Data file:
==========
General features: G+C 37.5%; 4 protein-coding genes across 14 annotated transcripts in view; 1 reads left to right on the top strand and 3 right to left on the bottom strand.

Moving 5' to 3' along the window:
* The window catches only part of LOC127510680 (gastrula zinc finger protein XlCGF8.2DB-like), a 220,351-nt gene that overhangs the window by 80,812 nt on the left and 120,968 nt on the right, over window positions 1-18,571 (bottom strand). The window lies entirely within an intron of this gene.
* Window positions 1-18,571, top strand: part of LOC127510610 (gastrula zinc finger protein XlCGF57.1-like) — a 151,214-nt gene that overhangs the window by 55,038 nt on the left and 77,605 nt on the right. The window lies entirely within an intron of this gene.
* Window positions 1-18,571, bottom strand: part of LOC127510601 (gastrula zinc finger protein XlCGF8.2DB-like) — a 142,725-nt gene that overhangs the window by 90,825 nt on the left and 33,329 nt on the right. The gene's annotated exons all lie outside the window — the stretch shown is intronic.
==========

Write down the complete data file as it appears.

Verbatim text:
General features: G+C 37.5%; 4 protein-coding genes across 14 annotated transcripts in view; 1 reads left to right on the top strand and 3 right to left on the bottom strand.

Moving 5' to 3' along the window:
* The window catches only part of LOC127510680 (gastrula zinc finger protein XlCGF8.2DB-like), a 220,351-nt gene that overhangs the window by 80,812 nt on the left and 120,968 nt on the right, over window positions 1-18,571 (bottom strand). The window lies entirely within an intron of this gene.
* Window positions 1-18,571, top strand: part of LOC127510610 (gastrula zinc finger protein XlCGF57.1-like) — a 151,214-nt gene that overhangs the window by 55,038 nt on the left and 77,605 nt on the right. The window lies entirely within an intron of this gene.
* Window positions 1-18,571, bottom strand: part of LOC127510601 (gastrula zinc finger protein XlCGF8.2DB-like) — a 142,725-nt gene that overhangs the window by 90,825 nt on the left and 33,329 nt on the right. The gene's annotated exons all lie outside the window — the stretch shown is intronic.